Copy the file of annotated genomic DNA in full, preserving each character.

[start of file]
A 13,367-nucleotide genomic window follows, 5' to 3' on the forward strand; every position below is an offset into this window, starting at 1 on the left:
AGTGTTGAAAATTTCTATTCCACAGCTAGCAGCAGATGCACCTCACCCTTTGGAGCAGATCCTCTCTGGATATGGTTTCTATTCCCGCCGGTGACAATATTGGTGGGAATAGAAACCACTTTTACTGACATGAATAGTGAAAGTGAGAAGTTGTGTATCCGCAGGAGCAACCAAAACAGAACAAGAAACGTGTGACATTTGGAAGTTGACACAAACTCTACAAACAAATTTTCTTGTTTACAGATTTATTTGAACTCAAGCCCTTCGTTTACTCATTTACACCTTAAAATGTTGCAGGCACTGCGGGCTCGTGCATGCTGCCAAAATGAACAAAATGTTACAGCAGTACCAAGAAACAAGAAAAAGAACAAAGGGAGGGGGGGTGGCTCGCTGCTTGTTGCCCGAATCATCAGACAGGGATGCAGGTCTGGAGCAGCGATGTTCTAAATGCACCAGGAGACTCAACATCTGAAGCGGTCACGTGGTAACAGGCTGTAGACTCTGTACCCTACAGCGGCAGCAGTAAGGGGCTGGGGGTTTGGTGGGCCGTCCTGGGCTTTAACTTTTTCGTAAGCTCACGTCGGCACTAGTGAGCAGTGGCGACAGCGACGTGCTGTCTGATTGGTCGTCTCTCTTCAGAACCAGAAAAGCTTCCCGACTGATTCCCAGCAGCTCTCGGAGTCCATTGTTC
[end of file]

A 13,367-nucleotide genomic window follows, 5' to 3' on the forward strand; every position below is an offset into this window, starting at 1 on the left:
AGTGTTGAAAATTTCTATTCCACAGCTAGCAGCAGATGCACCTCACCCTTTGGAGCAGATCCTCTCTGGATATGGTTTCTATTCCCGCCGGTGACAATATTGGTGGGAATAGAAACCACTTTTACTGACATGAATAGTGAAAGTGAGAAGTTGTGTATCCGCAGGAGCAACCAAAACAGAACAAGAAACGTGTGACATTTGGAAGTTGACACAAACTCTACAAACAAATTTTCTTGTTTACAGATTTATTTGAACTCAAGCCCTTCGTTTACTCATTTACACCTTAAAATGTTGCAGGCACTGCGGGCTCGTGCATGCTGCCAAAATGAACAAAATGTTACAGCAGTACCAAGAAACAAGAAAAAGAACAAAGGGAGGGGGGGTGGCTCGCTGCTTGTTGCCCGAATCATCAGACAGGGATGCAGGTCTGGAGCAGCGATGTTCTAAATGCACCAGGAGACTCAACATCTGAAGCGGTCACGTGGTAACAGGCTGTAGACTCTGTACCCTACAGCGGCAGCAGTAAGGGGCTGGGGGTTTGGTGGGCCGTCCTGGGCTTTAACTTTTTCGTAAGCTCACGTCGGCACTAGTGAGCAGTGGCGACAGCGACGTGCTGTCTGATTGGTCGTCTCTCTTCAGAACCAGAAAAGCTTCCCGACTGATTCCCAGCAGCTCTCGGAGTCCATTGTTC